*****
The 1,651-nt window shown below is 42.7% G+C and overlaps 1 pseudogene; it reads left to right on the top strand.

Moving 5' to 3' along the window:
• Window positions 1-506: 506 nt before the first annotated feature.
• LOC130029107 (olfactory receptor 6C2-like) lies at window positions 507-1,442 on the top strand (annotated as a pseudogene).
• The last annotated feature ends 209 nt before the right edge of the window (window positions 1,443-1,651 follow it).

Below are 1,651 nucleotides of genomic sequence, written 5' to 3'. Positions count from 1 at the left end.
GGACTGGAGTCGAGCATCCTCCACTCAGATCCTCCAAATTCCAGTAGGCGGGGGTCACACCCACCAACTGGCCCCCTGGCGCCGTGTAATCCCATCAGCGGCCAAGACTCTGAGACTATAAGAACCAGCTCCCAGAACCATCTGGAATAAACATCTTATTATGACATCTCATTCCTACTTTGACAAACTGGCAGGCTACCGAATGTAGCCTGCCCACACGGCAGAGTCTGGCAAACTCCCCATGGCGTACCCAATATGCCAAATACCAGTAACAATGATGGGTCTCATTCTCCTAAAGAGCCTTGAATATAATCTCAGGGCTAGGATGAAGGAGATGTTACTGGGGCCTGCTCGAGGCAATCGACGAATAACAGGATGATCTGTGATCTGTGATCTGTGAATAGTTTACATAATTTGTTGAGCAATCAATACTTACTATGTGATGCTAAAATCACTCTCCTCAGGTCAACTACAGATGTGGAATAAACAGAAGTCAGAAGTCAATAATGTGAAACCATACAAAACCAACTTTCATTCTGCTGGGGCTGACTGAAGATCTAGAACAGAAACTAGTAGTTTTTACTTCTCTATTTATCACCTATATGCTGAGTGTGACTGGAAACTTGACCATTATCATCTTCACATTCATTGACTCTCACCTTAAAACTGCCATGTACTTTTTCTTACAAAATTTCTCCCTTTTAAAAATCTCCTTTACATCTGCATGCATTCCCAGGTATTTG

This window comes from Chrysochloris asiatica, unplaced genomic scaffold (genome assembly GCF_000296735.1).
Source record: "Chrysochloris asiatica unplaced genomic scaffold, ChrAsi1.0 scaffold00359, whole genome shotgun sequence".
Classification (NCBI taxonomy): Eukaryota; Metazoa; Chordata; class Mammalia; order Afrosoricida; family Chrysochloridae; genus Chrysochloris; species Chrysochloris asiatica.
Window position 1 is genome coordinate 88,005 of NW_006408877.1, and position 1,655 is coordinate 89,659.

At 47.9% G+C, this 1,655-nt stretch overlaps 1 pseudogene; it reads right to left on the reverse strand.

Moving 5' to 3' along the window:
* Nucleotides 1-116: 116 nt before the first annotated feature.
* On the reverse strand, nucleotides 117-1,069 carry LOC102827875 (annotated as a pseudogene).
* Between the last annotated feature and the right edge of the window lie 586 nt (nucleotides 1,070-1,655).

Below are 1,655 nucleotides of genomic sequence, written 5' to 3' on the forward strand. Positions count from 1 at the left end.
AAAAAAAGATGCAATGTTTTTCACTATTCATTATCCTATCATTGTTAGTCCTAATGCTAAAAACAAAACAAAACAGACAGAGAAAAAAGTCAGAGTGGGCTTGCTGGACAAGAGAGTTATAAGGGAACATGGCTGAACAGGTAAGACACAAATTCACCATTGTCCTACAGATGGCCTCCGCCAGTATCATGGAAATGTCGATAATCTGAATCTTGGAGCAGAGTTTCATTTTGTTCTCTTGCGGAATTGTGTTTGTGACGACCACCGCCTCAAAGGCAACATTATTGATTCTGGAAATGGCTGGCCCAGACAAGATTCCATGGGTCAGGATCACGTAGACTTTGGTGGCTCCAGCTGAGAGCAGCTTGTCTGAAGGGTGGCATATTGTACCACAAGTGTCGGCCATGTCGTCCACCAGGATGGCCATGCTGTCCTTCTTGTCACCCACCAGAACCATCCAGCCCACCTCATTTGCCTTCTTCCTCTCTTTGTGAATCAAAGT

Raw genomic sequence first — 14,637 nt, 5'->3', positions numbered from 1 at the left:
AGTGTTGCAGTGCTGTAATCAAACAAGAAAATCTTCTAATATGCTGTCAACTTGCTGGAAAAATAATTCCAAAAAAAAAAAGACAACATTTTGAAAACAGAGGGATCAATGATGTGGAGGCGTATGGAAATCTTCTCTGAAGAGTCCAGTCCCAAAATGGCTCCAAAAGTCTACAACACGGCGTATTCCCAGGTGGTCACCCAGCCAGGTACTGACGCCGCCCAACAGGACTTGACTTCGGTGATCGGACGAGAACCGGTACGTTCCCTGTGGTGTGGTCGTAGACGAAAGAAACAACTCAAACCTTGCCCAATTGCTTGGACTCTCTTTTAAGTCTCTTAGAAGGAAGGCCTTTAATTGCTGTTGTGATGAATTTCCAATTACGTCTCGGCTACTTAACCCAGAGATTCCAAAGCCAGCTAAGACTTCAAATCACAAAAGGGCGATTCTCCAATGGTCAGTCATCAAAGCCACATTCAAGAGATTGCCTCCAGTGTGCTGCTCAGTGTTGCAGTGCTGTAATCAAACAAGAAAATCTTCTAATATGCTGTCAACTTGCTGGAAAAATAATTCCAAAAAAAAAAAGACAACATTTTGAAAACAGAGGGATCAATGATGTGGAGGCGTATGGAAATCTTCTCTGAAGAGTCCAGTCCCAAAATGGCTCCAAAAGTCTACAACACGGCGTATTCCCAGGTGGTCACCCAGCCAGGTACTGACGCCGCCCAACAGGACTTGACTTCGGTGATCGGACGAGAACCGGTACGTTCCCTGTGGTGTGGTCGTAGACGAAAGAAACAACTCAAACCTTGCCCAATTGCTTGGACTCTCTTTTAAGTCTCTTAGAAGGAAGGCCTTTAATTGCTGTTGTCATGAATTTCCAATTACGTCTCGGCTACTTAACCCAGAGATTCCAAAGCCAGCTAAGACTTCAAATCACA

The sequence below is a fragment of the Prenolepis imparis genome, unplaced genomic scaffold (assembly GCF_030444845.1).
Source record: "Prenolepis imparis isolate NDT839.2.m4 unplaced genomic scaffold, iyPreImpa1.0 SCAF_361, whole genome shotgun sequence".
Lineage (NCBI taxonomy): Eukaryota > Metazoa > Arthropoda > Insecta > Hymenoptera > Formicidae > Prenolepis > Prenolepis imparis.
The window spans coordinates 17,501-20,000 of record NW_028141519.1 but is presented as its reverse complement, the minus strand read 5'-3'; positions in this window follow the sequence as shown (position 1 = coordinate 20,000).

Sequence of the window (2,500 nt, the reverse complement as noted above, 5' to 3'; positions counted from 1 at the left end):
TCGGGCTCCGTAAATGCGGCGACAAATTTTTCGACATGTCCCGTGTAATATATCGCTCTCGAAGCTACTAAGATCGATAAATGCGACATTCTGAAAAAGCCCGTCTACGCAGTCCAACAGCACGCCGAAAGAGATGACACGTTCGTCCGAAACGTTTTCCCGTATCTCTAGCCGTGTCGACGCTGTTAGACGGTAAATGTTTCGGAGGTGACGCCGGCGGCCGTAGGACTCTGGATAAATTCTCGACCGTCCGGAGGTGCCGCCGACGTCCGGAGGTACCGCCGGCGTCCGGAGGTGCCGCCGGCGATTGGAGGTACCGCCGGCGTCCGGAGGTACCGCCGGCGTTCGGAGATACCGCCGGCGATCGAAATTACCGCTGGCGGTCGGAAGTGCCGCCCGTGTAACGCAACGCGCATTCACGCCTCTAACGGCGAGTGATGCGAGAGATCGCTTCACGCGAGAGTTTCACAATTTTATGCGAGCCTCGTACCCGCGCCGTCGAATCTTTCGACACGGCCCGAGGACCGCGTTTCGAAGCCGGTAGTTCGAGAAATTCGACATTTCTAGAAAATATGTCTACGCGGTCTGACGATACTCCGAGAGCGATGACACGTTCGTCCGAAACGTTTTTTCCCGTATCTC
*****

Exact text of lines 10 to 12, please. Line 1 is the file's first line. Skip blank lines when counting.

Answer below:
Classification (NCBI taxonomy): Eukaryota; Metazoa; Chordata; class Mammalia; order Afrosoricida; family Chrysochloridae; genus Chrysochloris; species Chrysochloris asiatica.
Window position 1 is genome coordinate 88,005 of NW_006408877.1, and position 1,655 is coordinate 89,659.

At 47.9% G+C, this 1,655-nt stretch overlaps 1 pseudogene; it reads right to left on the reverse strand.